Coronavirus outbreak: UK among countries at 'high-risk' from spread of disease

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Chinese police officer and medical workers wearing protective clothing board a plane to check the body temperatures of the passengers onboard for prevention of the new coronavirus and pneumonia at Putuoshan Airport during the Chinese New Year or Spring Festival holiday in Zhoushan City, east China's Zhejiang Province on January 28th, 2020. (Photo by Zou Xunyong / Costfoto/Sipa USA)
Police officers and medical workers check passengers leaving an infected Chinese city. (PA)

The UK is among the most likely countries to be infected with the deadly coronavirus outbreak, a study has found.

Experts in population mapping at the University of Southampton compiled a list of cities and nations they believe are at “high risk” from the virus - which has already killed over 100 people.

Britain was 17th on the list, based on the number of air travellers predicted to arrive there from the worst affected cities in mainland China.

Researchers believe over 190,000 air passengers will travel to the UK from 18 high-risk Chinese population hubs in the next three months.

Health Secretary Matt Hancock at the launch a General Election campaign poster highlighting Jeremy Corbyn's indecision in Westminster, London.
Matt Hancock has called for people who have returned to the UK from Wuhan to “self-isolate”. (PA)

Among the other western nations to make the list, only the US, sixth, Germany, 15th and Canada 16th are more vulnerable to the outbreak.

According to the study, Thailand is most at risk - with researchers predicting over two million people from the infected areas will attempt to enter the country.

Hong Kong, which announced on Tuesday it would be severing transport links with China, is second on the list of high-risk cities.

London, meanwhile, is 19th on the list of 30 cities, just behind New York and Los Angeles in the US.


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Andrew Tatem, a professor at the University of Southampton, said: “It’s vital that we understand patterns of population movement, both within China and globally, in order to assess how this new virus might spread.”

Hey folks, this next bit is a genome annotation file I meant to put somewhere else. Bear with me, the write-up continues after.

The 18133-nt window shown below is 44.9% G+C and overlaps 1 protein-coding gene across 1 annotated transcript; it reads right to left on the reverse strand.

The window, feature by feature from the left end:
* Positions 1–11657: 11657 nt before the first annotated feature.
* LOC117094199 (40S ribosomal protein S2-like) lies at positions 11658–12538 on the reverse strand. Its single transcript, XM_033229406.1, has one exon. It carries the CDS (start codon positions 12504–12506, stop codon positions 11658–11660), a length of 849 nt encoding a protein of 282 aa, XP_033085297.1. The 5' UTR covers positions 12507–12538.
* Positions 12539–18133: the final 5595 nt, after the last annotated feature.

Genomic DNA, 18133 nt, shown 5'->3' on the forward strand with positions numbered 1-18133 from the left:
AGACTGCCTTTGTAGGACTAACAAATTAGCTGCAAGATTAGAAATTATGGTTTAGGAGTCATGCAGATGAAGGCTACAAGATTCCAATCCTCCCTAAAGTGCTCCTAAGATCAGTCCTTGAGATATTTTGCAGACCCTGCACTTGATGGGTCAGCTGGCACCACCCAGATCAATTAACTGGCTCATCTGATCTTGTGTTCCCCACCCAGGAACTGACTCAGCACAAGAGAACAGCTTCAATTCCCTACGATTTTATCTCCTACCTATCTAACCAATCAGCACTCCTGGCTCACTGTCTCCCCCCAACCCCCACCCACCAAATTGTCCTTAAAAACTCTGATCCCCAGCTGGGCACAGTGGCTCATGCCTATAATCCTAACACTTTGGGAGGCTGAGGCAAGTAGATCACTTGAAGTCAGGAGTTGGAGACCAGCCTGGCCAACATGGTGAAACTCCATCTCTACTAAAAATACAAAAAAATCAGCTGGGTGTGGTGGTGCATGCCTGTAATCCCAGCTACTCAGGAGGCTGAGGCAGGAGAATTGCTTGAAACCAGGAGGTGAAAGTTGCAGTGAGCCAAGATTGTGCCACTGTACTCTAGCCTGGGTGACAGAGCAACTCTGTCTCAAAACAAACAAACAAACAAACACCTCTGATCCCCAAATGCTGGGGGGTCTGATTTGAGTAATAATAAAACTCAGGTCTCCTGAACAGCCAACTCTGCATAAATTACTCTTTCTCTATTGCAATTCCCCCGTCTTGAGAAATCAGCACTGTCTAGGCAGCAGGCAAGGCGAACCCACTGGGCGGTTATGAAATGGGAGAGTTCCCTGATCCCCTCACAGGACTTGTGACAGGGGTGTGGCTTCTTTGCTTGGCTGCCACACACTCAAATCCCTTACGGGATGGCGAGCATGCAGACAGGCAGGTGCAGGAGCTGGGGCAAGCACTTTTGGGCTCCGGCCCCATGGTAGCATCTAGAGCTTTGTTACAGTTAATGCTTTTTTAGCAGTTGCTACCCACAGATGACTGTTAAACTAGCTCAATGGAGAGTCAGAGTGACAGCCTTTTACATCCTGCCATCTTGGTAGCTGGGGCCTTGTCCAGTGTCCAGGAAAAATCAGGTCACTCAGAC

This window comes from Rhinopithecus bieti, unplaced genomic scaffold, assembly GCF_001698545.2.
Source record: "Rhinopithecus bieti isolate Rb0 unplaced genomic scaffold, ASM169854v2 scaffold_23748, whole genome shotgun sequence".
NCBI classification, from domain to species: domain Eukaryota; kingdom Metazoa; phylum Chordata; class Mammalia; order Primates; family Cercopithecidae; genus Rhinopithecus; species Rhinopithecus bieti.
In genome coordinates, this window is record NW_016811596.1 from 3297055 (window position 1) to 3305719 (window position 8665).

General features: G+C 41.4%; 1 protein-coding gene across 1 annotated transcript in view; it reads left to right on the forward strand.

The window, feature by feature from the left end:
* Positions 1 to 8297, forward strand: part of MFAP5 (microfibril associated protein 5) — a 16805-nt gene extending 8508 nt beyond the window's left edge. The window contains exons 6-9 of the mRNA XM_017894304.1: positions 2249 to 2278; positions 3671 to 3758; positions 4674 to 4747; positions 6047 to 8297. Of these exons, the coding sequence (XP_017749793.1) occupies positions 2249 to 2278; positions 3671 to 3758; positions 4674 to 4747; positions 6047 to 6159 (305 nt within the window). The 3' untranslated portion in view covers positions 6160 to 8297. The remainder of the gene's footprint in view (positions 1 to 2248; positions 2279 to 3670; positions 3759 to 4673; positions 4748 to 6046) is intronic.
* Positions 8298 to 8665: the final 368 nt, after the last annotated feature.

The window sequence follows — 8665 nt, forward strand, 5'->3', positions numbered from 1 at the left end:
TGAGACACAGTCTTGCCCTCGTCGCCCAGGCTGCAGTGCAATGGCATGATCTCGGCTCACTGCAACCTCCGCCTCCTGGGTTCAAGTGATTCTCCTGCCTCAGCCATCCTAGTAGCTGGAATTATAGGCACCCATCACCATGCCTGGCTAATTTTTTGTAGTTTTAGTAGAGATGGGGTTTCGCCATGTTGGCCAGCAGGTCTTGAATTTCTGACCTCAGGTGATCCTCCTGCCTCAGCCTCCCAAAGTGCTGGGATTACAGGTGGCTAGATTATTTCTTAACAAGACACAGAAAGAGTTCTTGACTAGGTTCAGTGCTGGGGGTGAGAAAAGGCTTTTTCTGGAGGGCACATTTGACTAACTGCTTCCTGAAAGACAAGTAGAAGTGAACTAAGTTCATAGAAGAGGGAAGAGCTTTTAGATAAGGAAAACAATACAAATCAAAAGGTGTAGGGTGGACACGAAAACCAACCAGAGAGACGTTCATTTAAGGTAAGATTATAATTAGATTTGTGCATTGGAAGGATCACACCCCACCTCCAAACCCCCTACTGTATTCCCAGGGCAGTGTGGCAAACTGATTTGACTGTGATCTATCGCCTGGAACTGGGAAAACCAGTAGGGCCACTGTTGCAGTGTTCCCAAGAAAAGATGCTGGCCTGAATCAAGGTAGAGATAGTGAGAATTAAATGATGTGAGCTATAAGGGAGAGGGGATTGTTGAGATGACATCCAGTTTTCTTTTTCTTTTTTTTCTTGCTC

“By mapping these trends and identifying high-risk areas, we can help inform public health interventions, such as screenings and healthcare preparedness.”

Dr Shengjie Lai of the University of Southampton added: “The spread of the new coronavirus is a fast moving situation.

“We are closely monitoring the epidemic in order to provide further up-to-date analysis on the likely spread, including the effectiveness of the transport lockdown in Chinese cities and transmission by people returning from the Lunar New Year holiday, which has been extended to 2 February.”

It comes as Health Secretary Matt Hancock has called for people who have returned to the UK from Wuhan to “self-isolate” even if they have no symptoms.

He said officials could not be 100% certain the virus is not spread by people who are not displaying symptoms.

The move means more than 1,400 people who have returned from Wuhan since January 10 should isolate themselves for 14 days from the date of leaving China.

Some 1,561 people are now known to have entered the UK from Wuhan since January 10, including airline crew, although some have since left again.

Just 10% of these people supplied an email address to the airline and have been contacted with advice on what to do if they feel ill.

Mr Hancock said Public Health England officials are trying to trace the others.

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